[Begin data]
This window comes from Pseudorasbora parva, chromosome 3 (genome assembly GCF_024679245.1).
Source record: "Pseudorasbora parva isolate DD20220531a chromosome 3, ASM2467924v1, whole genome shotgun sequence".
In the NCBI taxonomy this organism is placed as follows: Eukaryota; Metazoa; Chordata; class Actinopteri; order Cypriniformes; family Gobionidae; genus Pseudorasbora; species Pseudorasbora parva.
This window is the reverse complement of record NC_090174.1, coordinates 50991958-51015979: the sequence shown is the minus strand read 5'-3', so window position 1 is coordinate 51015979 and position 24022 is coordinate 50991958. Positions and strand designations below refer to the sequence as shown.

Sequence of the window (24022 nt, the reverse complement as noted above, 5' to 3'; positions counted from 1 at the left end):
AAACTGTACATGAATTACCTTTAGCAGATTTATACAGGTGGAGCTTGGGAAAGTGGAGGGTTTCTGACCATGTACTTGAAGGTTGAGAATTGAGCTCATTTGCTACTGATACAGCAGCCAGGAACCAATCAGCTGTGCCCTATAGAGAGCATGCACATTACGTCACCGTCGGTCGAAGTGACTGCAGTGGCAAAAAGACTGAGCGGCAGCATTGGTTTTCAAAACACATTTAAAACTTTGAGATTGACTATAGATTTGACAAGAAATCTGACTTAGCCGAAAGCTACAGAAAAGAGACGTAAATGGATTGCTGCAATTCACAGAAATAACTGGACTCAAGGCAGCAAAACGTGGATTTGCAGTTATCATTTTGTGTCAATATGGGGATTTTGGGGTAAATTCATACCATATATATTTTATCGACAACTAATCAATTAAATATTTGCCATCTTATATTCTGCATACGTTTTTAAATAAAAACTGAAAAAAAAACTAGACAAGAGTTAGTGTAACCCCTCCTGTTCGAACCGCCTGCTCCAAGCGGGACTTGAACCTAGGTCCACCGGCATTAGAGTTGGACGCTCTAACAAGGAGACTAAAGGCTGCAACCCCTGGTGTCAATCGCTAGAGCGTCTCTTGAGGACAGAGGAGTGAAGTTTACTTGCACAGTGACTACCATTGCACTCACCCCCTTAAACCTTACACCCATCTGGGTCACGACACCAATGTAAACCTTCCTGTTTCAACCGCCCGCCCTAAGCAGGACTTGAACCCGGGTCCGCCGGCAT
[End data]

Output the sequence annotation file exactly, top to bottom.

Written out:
This window comes from Pseudorasbora parva, chromosome 3 (genome assembly GCF_024679245.1).
Source record: "Pseudorasbora parva isolate DD20220531a chromosome 3, ASM2467924v1, whole genome shotgun sequence".
In the NCBI taxonomy this organism is placed as follows: Eukaryota; Metazoa; Chordata; class Actinopteri; order Cypriniformes; family Gobionidae; genus Pseudorasbora; species Pseudorasbora parva.
This window is the reverse complement of record NC_090174.1, coordinates 50991958-51015979: the sequence shown is the minus strand read 5'-3', so window position 1 is coordinate 51015979 and position 24022 is coordinate 50991958. Positions and strand designations below refer to the sequence as shown.

Sequence of the window (24022 nt, the reverse complement as noted above, 5' to 3'; positions counted from 1 at the left end):
AAACTGTACATGAATTACCTTTAGCAGATTTATACAGGTGGAGCTTGGGAAAGTGGAGGGTTTCTGACCATGTACTTGAAGGTTGAGAATTGAGCTCATTTGCTACTGATACAGCAGCCAGGAACCAATCAGCTGTGCCCTATAGAGAGCATGCACATTACGTCACCGTCGGTCGAAGTGACTGCAGTGGCAAAAAGACTGAGCGGCAGCATTGGTTTTCAAAACACATTTAAAACTTTGAGATTGACTATAGATTTGACAAGAAATCTGACTTAGCCGAAAGCTACAGAAAAGAGACGTAAATGGATTGCTGCAATTCACAGAAATAACTGGACTCAAGGCAGCAAAACGTGGATTTGCAGTTATCATTTTGTGTCAATATGGGGATTTTGGGGTAAATTCATACCATATATATTTTATCGACAACTAATCAATTAAATATTTGCCATCTTATATTCTGCATACGTTTTTAAATAAAAACTGAAAAAAAAACTAGACAAGAGTTAGTGTAACCCCTCCTGTTCGAACCGCCTGCTCCAAGCGGGACTTGAACCTAGGTCCACCGGCATTAGAGTTGGACGCTCTAACAAGGAGACTAAAGGCTGCAACCCCTGGTGTCAATCGCTAGAGCGTCTCTTGAGGACAGAGGAGTGAAGTTTACTTGCACAGTGACTACCATTGCACTCACCCCCTTAAACCTTACACCCATCTGGGTCACGACACCAATGTAAACCTTCCTGTTTCAACCGCCCGCCCTAAGCAGGACTTGAACCCGGGTCCGCCGGCAT